Standing Desk Finished

Ever since the first time I read Roy Underhill’s book “The Woodwright’s Apprentice” I’ve wanted to build a version of his standing desk. I always thought it would be a great piece to have in the shop for making drawings, laying an open book or magazine or setting my coffee. It would also give me a logical place to keep pencils, scissors and other small odds and ends that typically get lost at the bottom of boxes and cabinets.

standingdesk01

So over the last couple of weeks I finally got around to building one. I modified Roy’s design slightly by adding a drawer to my desk. To do so I had to make the sides slightly higher and obviously add a bottom rail to the front under the drawer as well as a frame for the drawer to sit on. I also shortened the height about 3″ from the drawing in the book as I’m pretty short and the original 48″ height seemed just a little high for me to work at comfortably.

standingdesk02

The piece is made of Eastern white pine, as with most of the pieces I make for the shop, because it’s cheap, readily available where I live, cheap, easy to work, and oh yeah, cheap. I also like the look of it as long as it’s not full of huge knots (a few pin knots are ok). The inside is currently just a big open space. I’ll add a simple gallery in the future, but for now it will serve as extra storage. I’ll also divide up the drawer in the future but that’s a project for another day.

standingdesk03

I’m glad that I finally got around to making this piece. It is certainly a welcome addition to the shop and much better looking than the piece that used to occupy this space (ugly plywood junk cabinet). It’s unfinished right now as I have not decided whether to just oil and wax it or give it a couple coats of milk paint and oil. I think I’ll just leave it alone for now and let it get used to it’s new home for awhile. The finish can wait.

standingdesk04

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5 thoughts on “Standing Desk Finished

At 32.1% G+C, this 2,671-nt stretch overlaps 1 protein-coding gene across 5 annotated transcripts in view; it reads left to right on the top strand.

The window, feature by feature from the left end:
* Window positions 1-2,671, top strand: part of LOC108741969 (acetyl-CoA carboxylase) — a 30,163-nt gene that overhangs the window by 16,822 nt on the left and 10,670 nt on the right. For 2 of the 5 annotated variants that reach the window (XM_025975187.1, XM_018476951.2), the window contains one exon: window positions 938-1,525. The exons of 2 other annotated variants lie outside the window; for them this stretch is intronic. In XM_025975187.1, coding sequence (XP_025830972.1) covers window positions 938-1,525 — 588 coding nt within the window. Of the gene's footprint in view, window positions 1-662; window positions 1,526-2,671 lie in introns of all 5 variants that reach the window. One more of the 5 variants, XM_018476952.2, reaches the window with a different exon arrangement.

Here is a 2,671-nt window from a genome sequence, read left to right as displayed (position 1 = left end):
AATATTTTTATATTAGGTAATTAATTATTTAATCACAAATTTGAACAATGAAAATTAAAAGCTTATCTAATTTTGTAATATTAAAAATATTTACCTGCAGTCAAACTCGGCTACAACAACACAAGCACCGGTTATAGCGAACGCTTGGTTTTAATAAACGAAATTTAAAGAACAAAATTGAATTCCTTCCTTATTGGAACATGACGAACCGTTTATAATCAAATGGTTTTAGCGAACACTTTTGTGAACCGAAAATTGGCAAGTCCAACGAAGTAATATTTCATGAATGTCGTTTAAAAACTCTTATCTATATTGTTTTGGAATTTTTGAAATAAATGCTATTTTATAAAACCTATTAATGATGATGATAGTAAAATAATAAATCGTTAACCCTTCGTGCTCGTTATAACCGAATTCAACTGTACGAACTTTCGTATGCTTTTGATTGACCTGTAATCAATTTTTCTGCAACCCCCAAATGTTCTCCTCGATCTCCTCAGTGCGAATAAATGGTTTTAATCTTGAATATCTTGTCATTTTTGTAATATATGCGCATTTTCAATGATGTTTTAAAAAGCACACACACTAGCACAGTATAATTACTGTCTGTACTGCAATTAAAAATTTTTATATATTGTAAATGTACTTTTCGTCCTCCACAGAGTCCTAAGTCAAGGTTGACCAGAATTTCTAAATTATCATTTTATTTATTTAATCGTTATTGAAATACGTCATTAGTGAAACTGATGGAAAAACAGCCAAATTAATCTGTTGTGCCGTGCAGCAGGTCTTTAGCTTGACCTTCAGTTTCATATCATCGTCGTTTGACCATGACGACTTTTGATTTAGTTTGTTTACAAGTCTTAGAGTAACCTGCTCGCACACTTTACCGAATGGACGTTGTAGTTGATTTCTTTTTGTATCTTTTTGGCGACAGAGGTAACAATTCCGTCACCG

1. That is a really nice little desk… very nicely done! I’ve often felt that a desk like that needs a drawer, because who wants to have to open the top all of the time (scattering your papers) to get at anything? What colour were you leaning towards? I initially went immediately to green, in my head, but now I’m imagining it in a sort of pompeii red…

    • Mike,
      I too think the drawer adds a lot. It’s not at all difficult to add and provides for extra storage and convenience. I’m glad I added it. I was thinking more along the lines of the pitch black milk paint from the Old Fashioned Milk Paint company, followed up with linseed oil & beexwax.

  2. Nice work. I made one several years ago of poplar and painted it Spanish Brown (red iron oxide) OIL Based Paint. I would avoid milk paint as it is not traditional.

    Another option is to bone (burnish) the pine and let it age naturally.

    Stephen

    • I considered oil based paint since it was more traditional to the period, though I’m not sure where I’d get the pigments. Would an art store like AC Moore have them? You just mix the dry pigments in boiled linseed, right?

      The secondary thought about the milk paint was more along the lines of being a traditional style finish even though it wasn’t traditional/common to the 18th and 19th centuries. There is however evidnece of it’s use at least as far back as the ancient Egyptians over 2000 years BC.

  3. That’s a great desk! Just read an article in JAMA about standing is healthier than sitting and think a standing desk would be a great project from a health perspective. How did you determine the height? I was thinking that the front edge should be elbow height to a maximum of 2″ below elbow height to allow for some hunching over. And the height of the top at the back shoulder height minus a hand’s breath minus the 2″ for hunching so that when I reach for the tea on top of the desk, my hand is straight out. Does that sound about right, or did you use different considerations?

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